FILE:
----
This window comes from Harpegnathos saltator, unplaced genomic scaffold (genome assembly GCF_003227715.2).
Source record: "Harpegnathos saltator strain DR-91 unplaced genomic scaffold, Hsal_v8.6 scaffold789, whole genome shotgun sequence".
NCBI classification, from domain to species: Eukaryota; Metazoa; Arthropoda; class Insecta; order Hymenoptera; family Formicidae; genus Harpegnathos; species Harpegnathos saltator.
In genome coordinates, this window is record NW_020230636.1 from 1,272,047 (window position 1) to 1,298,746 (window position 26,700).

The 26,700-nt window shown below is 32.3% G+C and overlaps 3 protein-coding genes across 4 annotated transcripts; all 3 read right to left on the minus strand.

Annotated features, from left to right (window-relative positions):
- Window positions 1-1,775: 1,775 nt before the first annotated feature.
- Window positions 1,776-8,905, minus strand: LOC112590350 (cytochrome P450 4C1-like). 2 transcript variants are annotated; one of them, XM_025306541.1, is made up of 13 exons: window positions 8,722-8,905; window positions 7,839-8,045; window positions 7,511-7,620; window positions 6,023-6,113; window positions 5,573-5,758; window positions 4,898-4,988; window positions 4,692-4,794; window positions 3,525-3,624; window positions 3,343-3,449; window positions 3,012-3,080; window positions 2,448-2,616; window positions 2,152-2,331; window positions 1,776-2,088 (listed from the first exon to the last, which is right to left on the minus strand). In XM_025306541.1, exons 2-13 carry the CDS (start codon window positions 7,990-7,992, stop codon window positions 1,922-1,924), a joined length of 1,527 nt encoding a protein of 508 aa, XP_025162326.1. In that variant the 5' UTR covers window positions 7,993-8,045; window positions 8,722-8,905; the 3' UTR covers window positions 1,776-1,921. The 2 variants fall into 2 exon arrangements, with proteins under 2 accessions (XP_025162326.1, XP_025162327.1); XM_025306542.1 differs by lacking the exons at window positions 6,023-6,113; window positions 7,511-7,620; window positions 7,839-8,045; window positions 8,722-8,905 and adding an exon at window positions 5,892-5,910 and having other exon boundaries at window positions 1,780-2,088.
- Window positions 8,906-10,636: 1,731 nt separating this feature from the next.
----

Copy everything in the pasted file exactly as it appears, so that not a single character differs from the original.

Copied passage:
This window comes from Harpegnathos saltator, unplaced genomic scaffold (genome assembly GCF_003227715.2).
Source record: "Harpegnathos saltator strain DR-91 unplaced genomic scaffold, Hsal_v8.6 scaffold789, whole genome shotgun sequence".
NCBI classification, from domain to species: Eukaryota; Metazoa; Arthropoda; class Insecta; order Hymenoptera; family Formicidae; genus Harpegnathos; species Harpegnathos saltator.
In genome coordinates, this window is record NW_020230636.1 from 1,272,047 (window position 1) to 1,298,746 (window position 26,700).

The 26,700-nt window shown below is 32.3% G+C and overlaps 3 protein-coding genes across 4 annotated transcripts; all 3 read right to left on the minus strand.

Annotated features, from left to right (window-relative positions):
- Window positions 1-1,775: 1,775 nt before the first annotated feature.
- Window positions 1,776-8,905, minus strand: LOC112590350 (cytochrome P450 4C1-like). 2 transcript variants are annotated; one of them, XM_025306541.1, is made up of 13 exons: window positions 8,722-8,905; window positions 7,839-8,045; window positions 7,511-7,620; window positions 6,023-6,113; window positions 5,573-5,758; window positions 4,898-4,988; window positions 4,692-4,794; window positions 3,525-3,624; window positions 3,343-3,449; window positions 3,012-3,080; window positions 2,448-2,616; window positions 2,152-2,331; window positions 1,776-2,088 (listed from the first exon to the last, which is right to left on the minus strand). In XM_025306541.1, exons 2-13 carry the CDS (start codon window positions 7,990-7,992, stop codon window positions 1,922-1,924), a joined length of 1,527 nt encoding a protein of 508 aa, XP_025162326.1. In that variant the 5' UTR covers window positions 7,993-8,045; window positions 8,722-8,905; the 3' UTR covers window positions 1,776-1,921. The 2 variants fall into 2 exon arrangements, with proteins under 2 accessions (XP_025162326.1, XP_025162327.1); XM_025306542.1 differs by lacking the exons at window positions 6,023-6,113; window positions 7,511-7,620; window positions 7,839-8,045; window positions 8,722-8,905 and adding an exon at window positions 5,892-5,910 and having other exon boundaries at window positions 1,780-2,088.
- Window positions 8,906-10,636: 1,731 nt separating this feature from the next.